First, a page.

U.S. flag

An official website of the United States government

Dot gov

The .gov means it’s official.

Federal government websites often end in .gov or .mil. Before sharing sensitive information, make sure you’re on a federal government site.


The site is secure.

The https:// ensures that you are connecting to the official website and that any information you provide is encrypted and transmitted securely.

Elevation is Cause for Elation When Damage is Avoided

OWEN COUNTY, IN - When Robin Lane moved to Spencer, Indiana in 2003, she had no idea that five years later she would be rescued by boat during a flood.

Lane’s residence was located just 300 feet from the West Fork of the White River, which had flooded three times since 1990. On January 7, 2005, four feet of floodwater destroyed Robin’s manufactured home.

Lane had lived in the area for almost two years, so she chose to remain and rebuild in the same location. She was eligible for up to $30,000 of Increased Cost of Compliance (ICC) coverage through her policy with FEMA’s National Flood Insurance Program (NFIP). In order to meet the Town of Spencer’s floodplain ordinances, the house had to be raised at least two feet above the base flood elevation (BFE).

She found plans for a coastal-style house, hired an architect to draft the plans, and an engineer to design the reinforcedcement pillars that would hold the 2,000-square-foot house a total of eight feet above the ground. This would not only keep her safe from flooding but also allow her to plant some trees, a garden, and set aside an area with lawn furniture, which could be quickly moved upstairs. According to ICC regulations, the open area underneath the house has to remain unencumbered to allow floodwater to pass safely through.

Lane went to sleep on the night of June 5, 2008, and woke in the early hours to discover her house surrounded by water. The river had risen 2.8 feet during the night and overflowed the banks.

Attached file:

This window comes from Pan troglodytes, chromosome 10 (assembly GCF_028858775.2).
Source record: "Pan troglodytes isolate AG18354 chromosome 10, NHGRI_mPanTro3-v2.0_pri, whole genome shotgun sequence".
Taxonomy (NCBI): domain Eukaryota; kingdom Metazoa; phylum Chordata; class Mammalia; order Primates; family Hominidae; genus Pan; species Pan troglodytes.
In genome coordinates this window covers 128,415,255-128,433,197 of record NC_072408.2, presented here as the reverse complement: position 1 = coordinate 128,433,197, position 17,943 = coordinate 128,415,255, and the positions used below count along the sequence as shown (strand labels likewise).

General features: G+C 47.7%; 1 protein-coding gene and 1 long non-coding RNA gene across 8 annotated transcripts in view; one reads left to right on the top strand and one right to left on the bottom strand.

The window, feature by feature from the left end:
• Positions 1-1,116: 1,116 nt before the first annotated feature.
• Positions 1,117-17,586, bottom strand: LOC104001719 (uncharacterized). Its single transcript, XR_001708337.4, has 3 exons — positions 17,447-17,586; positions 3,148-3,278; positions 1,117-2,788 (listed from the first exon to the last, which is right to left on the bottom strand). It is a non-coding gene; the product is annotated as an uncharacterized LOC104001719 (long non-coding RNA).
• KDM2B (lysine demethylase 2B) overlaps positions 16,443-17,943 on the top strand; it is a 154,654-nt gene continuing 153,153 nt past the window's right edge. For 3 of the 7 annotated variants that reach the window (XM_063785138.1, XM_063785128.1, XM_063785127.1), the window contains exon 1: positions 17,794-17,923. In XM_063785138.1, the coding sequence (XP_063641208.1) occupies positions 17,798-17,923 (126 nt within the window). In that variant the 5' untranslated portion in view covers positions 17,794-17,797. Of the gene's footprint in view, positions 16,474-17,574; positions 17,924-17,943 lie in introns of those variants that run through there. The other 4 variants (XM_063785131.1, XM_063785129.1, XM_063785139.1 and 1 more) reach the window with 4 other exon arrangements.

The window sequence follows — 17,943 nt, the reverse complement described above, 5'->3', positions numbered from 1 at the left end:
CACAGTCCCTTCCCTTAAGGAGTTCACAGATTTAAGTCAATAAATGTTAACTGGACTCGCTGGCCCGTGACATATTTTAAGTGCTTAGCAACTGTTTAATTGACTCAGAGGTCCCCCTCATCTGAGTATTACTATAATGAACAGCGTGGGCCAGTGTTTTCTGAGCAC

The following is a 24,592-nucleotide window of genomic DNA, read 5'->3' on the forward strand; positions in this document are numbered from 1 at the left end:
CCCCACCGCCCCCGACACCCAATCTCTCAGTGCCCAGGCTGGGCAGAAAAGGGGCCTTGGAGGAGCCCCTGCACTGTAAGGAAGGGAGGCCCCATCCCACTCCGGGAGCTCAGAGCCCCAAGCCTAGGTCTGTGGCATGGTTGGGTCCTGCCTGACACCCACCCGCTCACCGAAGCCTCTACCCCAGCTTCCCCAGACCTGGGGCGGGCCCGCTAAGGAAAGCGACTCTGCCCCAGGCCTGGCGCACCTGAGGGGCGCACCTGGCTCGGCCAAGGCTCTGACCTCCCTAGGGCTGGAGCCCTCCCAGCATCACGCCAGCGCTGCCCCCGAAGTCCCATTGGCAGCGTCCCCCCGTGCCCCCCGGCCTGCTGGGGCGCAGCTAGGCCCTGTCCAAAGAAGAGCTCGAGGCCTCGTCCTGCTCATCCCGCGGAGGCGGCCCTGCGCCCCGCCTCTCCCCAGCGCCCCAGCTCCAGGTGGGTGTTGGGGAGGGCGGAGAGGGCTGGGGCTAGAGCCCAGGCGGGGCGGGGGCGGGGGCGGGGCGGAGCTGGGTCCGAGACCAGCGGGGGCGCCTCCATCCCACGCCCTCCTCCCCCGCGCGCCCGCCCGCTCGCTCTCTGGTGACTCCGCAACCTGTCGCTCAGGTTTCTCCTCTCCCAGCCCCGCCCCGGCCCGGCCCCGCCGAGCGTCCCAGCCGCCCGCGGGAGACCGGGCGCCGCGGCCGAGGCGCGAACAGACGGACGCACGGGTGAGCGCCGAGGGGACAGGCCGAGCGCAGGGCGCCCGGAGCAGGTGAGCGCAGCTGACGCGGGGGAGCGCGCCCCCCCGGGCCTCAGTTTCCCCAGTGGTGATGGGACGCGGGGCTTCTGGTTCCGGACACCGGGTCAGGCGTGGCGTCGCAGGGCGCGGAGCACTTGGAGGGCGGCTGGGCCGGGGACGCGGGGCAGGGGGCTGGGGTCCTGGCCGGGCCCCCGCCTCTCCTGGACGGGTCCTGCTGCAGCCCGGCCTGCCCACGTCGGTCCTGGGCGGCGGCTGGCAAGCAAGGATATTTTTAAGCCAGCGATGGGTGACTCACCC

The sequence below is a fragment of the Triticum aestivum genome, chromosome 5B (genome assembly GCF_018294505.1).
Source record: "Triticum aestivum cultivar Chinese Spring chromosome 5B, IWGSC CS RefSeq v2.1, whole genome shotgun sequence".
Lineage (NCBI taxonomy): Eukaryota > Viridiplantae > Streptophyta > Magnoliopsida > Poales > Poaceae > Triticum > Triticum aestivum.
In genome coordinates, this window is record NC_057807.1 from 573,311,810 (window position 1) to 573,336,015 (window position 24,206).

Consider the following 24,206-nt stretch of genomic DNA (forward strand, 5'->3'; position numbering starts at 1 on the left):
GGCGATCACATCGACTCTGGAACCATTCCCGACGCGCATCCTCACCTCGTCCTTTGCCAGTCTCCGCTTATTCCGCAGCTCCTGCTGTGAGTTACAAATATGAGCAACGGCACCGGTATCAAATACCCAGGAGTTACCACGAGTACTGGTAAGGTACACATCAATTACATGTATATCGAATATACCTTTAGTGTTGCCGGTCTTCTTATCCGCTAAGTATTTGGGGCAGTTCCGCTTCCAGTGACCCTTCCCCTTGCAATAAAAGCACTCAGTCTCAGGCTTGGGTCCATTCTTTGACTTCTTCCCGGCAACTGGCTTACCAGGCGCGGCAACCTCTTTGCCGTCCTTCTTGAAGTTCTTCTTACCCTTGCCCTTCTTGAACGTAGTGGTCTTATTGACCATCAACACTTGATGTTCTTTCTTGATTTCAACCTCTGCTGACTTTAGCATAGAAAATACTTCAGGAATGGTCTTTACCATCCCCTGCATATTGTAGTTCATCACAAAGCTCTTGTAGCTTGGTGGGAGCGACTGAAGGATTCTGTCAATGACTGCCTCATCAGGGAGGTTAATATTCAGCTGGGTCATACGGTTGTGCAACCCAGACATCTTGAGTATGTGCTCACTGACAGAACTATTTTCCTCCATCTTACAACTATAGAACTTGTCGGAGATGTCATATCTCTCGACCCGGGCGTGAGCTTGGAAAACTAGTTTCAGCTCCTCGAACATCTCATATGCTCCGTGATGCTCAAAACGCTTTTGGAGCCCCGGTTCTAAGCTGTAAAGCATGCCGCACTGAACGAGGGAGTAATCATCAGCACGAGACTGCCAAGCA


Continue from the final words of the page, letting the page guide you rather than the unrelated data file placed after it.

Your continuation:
“At 8:25 pm on June 4th, the river was at flood level [14 feet] and rose to 16.8 feet by 7 am [the next day],” waste water technician and long-time Spencer resident Shelley Edwards said. Shelley is also a Cooperating Weather Observer (CWO) for the National Oceanic and Atmospheric Administration (NOAA) and submits his findings to NOAA at 7 am every day. He explained that the rainfall for May had been unusual. “Three and a half to four inches is normal. In May, we had six and a half,” said Edwards.

The water continued to rise to the NOAA category Major Flood Stage of 24 feet and finally crested June 8th at 26.93 feet, coming close to breaking a record set in 1913 of 28.50 feet.

“My car was completely submerged,” Lane said.

At first, as Lane watched her neighbors being evacuated from their homes, she felt that she and her dog could just wait things out until the water receded since they were safely out of danger.

She was repeatedly asked by the fire and police department’s volunteers to evacuate and always answered, “No, I’m okay.” But by the fourth day, Lane said, “The mosquitoes were getting really bad and [the dog] really needed to run.” So when the next offer to evacuate came, her answer was “When you get done at the next house, come get me in the boat.”

Though some of her neighbors have refer to her residence as “the birdhouse” (because it’s so high in the air), Robin has the satisfaction of having avoided another flood disaster because her home is well above the water mark.

Last updated June 3, 2020